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I'm considering taking on private financing to purchase a condo, and I assume the mortgage recording tax is applicable. However, I can't find a list of "exemptions" for the recording tax. Anyone know what those are or where I can find a list? Thanks.
CEMA is the only thing I know of if there is an existing mortgage on the property...which I've now done twice, once for original purchase and once for re-fi. Banks don't like it, though, because it's a pain. First Republic does them, and Wells did it for me, but have been told they aren't any more.
CEMA cost me about $3K - $1k to your attorney and $2K to the bank.
Am I paying too much?
I talked to someone recently who used got a line of credit via private banking (HSBC), thus skipping that tax, which she was especially pleased to do because it was her first condo after owning (serially) about 15 coop units. Of course, LoC has substantial downsides and risks.
I can't imagine private financing vs. bank financing, each using the condo as collateral, would be exempt ... why would it?
ACRIS specifically mentions that, with respect to the NYC Mortgage Recording Tax, "certain exceptions may apply." They don't list any of these exceptions. Anyone know what these are or where to find a list of them?
Forgot to post the link: http://www.nyc.gov/html/dof/html/property/property_rec_mortgage.shtml
If one takes this route, no they still qualify for the mortgage deduction?
I don't think there are any relevant exceptions. The tax applies to the recording of the loan. You can borrow money unsecured (as Alanhart points out), but your "private financing" source would be crazy to do that -- an unrecorded mortgage cannot be foreclosed. And, I believe that the mortgage interest deduction by definition would not apply to an unsecured loan, and a mortgage that is unrecorded is nothing more than an unsecured loan.
nyc_sport, right. The LoC can't be secured by the property unless it's recorded. The city considers it a mortgage (the document is headed "Credit Line Mortgage") and collects the tax. Doesn't matter that the borrower may not have gotten their hands on the money yet.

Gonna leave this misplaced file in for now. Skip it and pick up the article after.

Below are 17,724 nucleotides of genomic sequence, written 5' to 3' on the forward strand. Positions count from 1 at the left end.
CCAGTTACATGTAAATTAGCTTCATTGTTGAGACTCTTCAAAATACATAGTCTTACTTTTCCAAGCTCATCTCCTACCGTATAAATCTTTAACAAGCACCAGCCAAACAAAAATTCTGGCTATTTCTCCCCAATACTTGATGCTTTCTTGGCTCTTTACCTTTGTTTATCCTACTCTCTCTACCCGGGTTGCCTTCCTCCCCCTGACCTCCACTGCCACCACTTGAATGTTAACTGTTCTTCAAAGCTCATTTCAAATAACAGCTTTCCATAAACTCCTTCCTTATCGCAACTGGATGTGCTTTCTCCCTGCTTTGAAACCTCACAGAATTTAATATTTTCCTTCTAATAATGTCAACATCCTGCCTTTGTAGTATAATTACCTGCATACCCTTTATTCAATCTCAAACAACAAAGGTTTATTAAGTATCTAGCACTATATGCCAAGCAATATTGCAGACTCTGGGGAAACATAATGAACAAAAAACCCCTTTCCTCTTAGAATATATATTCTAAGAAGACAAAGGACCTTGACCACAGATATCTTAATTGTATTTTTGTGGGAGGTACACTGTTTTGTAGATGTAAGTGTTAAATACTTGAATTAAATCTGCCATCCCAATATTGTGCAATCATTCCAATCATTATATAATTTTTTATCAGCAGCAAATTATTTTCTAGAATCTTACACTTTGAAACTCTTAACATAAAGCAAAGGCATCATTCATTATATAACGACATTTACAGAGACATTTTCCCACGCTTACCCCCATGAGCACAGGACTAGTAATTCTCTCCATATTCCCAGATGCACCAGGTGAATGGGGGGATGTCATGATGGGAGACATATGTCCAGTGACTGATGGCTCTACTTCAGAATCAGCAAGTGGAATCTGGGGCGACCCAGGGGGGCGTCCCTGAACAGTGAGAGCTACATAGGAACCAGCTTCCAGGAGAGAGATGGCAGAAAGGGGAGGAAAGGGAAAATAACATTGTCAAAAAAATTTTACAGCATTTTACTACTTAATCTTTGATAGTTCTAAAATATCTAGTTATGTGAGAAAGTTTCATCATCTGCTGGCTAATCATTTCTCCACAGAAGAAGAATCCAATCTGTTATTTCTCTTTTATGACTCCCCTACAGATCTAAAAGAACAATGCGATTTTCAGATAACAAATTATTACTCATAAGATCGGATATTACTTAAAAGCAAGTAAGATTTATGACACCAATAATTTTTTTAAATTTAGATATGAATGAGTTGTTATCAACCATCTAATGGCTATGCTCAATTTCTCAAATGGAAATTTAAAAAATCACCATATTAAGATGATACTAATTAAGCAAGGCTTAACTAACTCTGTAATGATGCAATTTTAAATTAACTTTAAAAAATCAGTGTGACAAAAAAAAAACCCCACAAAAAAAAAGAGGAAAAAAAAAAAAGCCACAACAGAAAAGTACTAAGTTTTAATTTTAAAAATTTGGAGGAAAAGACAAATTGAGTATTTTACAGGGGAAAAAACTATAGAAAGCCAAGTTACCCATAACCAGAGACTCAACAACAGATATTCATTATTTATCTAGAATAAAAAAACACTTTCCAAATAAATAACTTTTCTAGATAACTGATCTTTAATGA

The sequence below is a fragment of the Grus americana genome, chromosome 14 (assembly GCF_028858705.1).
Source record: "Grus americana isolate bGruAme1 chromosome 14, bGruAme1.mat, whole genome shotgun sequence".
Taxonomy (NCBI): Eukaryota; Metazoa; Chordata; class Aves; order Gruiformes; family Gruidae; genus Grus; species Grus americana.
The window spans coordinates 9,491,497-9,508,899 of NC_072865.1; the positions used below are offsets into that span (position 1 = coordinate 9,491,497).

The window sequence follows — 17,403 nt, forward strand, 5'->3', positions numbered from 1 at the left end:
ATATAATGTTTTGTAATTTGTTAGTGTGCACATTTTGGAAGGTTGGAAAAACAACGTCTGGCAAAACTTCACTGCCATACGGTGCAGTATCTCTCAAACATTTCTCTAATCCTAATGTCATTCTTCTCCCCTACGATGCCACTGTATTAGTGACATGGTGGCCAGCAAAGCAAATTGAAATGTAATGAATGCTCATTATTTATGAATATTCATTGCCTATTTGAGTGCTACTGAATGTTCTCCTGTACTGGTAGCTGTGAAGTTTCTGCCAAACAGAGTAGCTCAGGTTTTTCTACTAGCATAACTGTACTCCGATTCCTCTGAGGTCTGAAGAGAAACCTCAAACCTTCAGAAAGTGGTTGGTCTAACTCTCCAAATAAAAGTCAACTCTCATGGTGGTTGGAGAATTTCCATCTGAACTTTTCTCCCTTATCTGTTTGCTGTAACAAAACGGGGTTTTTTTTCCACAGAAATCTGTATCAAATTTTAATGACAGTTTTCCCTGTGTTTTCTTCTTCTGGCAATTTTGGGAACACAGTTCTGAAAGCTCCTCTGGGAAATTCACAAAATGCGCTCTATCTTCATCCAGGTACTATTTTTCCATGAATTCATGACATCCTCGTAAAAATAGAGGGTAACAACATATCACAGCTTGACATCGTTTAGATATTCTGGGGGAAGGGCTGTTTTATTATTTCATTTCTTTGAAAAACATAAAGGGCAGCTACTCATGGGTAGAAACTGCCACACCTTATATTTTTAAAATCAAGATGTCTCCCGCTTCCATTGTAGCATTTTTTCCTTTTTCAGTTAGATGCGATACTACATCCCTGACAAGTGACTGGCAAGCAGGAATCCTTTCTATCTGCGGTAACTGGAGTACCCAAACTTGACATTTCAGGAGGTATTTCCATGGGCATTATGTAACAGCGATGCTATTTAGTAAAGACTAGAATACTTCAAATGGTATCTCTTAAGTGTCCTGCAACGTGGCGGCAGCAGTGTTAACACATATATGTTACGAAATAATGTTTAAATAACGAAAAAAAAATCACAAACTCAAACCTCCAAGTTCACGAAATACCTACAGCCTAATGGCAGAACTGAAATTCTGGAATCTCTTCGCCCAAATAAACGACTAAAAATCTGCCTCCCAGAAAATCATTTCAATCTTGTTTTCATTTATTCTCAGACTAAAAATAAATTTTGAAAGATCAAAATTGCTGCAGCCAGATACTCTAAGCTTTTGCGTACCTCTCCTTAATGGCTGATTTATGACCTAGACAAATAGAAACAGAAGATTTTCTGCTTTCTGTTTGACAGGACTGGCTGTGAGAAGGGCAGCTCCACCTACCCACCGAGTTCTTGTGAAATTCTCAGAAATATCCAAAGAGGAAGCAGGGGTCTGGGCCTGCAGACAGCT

E.g., 10WEA #29A just got a LoC for $450,000 and a regular mortgage for $400,000, and paid taxes on them of ~$9700 and $8000-something.
Co-op share loans aren't mortgages, so no tax, but supposedly NYC/NYS are trying to change that.
#7BC at the Laureate was another one where a buyer got a regular mortgage and a LoC, called an "Equity Line of Credit".
The mortgage was for $5,265,000, and tax was $114,484.
The LoC was for $400,000, and tax was $8670.
Good morning qball,
There are no exceptions to paying the NYS mortgage tax except when a CEMA (Consolidation, Extension, Modification and Assignment) is performed. Then the mortgage tax is reduced only to the percentage of "new" money in the new mortgage above and beyond the amount of the assigned mortgage.
If the Seller has an existing mortgage AND you are paying off that mortgage at closing (with cash or youru own mortgage loan) then you might possibly pull off this complicated legal maneuver.
First, the Seller and counsel must agree.
Second, the Seller's Lender must consent.
Third, your Attorney and/or title company must request and process the assignment.
You'll pay some legal fees to the existing Lender's attorneys for preparing and assigning the documents, but that amount pales in comparison to the mortgage tax in most NYC mortgages.
PowerHouse Solutions, Inc.
185 Great Neck Rd, Suite 240
Great Neck NY 11021
Licensed Mortgage Banker – NYS Dept. of Financial Services